An athlete’s parents are usually a big part of his or her motivation to excel on the playing field. A parent’s role in a high school athlete’s career begins at a young age as they are the first to begin enriching a child’s life through sports by using their own form of motivation and encouragement. However, once an athlete has reached the high school ranks, the parent’s role changes. The athlete has coaches and trainers to motivate them on the field; the parent’s role shifts to being involved and interested in their child’s athletics, but mostly to being supportive of him or her.
Below are a few tips from Positive Coaching Alliance founder and Executive Director Jim Thompson regarding positive coaching advice to parents:
• Focus on the “big picture.” Help kids take away from sports character lessons that will contribute to their success in life and avoid becoming a “back-seat coach” by leaving performance on the field to the athletes and coach.
• Help your child keep sports in proper perspective by focusing on effort rather than outcome.
• Model “honoring the game” by demonstrating respect at all times for other players and officials.
• Help your child learn not to fear mistakes and to bounce back quickly instead of groaning, slapping your head, frowning or yelling corrective instructions.
• Don’t make derogatory comments about the coach to your child or other parents or members of the team. If you don’t like the coach, keep it to yourself by not poisoning the water.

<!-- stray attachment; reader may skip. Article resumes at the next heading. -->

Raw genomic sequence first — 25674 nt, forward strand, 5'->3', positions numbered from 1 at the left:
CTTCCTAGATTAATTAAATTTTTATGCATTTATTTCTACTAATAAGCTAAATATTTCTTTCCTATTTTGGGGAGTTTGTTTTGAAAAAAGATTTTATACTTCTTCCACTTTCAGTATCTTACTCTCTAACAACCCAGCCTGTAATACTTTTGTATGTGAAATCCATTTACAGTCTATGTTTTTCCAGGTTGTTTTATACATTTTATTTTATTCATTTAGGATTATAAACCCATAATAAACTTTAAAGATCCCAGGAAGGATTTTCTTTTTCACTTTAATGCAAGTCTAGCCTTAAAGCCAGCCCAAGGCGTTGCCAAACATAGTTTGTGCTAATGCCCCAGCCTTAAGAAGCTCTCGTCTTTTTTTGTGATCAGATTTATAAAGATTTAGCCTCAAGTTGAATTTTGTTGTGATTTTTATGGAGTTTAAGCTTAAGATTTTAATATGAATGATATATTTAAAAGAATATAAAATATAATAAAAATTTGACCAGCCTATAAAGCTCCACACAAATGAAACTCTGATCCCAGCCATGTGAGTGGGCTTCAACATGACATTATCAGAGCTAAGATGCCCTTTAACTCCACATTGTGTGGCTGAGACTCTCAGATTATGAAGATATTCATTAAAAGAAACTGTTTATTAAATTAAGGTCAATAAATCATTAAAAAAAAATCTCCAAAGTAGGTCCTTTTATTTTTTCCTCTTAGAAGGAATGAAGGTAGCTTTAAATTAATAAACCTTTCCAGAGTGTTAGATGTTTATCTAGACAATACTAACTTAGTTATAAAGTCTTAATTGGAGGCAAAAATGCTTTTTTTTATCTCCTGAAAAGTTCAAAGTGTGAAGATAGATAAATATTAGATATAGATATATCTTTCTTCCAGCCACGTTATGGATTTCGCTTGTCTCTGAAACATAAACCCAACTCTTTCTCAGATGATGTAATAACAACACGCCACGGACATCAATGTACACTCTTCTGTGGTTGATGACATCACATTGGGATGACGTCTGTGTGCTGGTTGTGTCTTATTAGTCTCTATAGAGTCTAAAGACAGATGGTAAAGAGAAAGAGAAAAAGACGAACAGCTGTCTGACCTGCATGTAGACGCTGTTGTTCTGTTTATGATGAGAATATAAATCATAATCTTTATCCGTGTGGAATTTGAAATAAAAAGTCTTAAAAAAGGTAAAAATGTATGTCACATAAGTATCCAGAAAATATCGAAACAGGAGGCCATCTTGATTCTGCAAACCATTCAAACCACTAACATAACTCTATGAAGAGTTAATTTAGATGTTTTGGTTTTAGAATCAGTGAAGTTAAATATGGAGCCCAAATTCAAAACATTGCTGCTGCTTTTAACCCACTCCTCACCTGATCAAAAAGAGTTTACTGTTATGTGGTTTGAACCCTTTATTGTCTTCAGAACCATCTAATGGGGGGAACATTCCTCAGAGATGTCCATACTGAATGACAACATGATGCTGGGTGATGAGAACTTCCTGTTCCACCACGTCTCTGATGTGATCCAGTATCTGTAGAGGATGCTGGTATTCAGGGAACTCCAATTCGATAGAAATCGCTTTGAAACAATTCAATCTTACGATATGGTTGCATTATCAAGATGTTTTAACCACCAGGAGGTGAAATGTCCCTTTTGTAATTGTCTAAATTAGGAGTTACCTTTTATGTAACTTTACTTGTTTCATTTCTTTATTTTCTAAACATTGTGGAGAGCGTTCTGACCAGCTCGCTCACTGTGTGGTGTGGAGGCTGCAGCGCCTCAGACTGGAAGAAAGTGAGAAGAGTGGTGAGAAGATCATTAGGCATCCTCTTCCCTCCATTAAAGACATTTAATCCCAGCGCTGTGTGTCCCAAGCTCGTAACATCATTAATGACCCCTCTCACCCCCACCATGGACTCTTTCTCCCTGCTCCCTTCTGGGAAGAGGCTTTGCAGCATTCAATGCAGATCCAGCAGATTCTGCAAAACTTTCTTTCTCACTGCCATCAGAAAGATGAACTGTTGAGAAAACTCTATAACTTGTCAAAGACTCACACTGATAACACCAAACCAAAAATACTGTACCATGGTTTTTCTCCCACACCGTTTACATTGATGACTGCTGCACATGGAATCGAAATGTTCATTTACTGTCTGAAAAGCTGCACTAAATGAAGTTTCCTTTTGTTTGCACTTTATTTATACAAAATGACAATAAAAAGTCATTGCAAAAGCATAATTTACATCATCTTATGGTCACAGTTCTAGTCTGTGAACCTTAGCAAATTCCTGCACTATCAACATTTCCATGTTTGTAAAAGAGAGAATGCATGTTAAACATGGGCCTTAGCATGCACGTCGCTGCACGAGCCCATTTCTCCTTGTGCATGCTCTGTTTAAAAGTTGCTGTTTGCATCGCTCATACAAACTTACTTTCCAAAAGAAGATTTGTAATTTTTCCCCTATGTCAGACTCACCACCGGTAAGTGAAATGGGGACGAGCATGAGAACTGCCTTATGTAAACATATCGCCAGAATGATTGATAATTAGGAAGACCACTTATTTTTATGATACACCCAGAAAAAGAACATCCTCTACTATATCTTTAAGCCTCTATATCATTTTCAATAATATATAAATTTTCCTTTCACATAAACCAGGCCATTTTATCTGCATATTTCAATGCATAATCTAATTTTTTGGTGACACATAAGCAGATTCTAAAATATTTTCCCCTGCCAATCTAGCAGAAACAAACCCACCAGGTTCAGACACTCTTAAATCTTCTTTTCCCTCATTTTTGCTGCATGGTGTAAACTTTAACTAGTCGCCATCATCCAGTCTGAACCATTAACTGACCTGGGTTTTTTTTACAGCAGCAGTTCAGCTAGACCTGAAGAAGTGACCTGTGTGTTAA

• If there’s an issue you feel needs intervention, proceed sensibly. There are some situations – such as physical or emotional abuse – where you may decide you need to step in.
As for fans, they are what keep every level of sports on its feet. It means a great deal to a young athlete to see bleachers full of supporters there to watch his or her game as a large crowd adds so much to the atmosphere of the entire event.
Fans also give an athlete a sense of pride, and in fact, the LHSAA praises all supporters of our events because they are the ones who make our contests fun. At times, fans may forget that high school athletes have not reached mature physical performance; therefore, mistakes are expected as education-based athletics are learning experiences for students.
Fans should remember to be positive role models through their actions and show respect for the opposing players, coaches, fans and support groups.
Also, by learning the rules of the game, you allow yourself to understand and appreciate why certain situations take place.
For more information about the LHSAA, visit our website at www.lhsaa.org.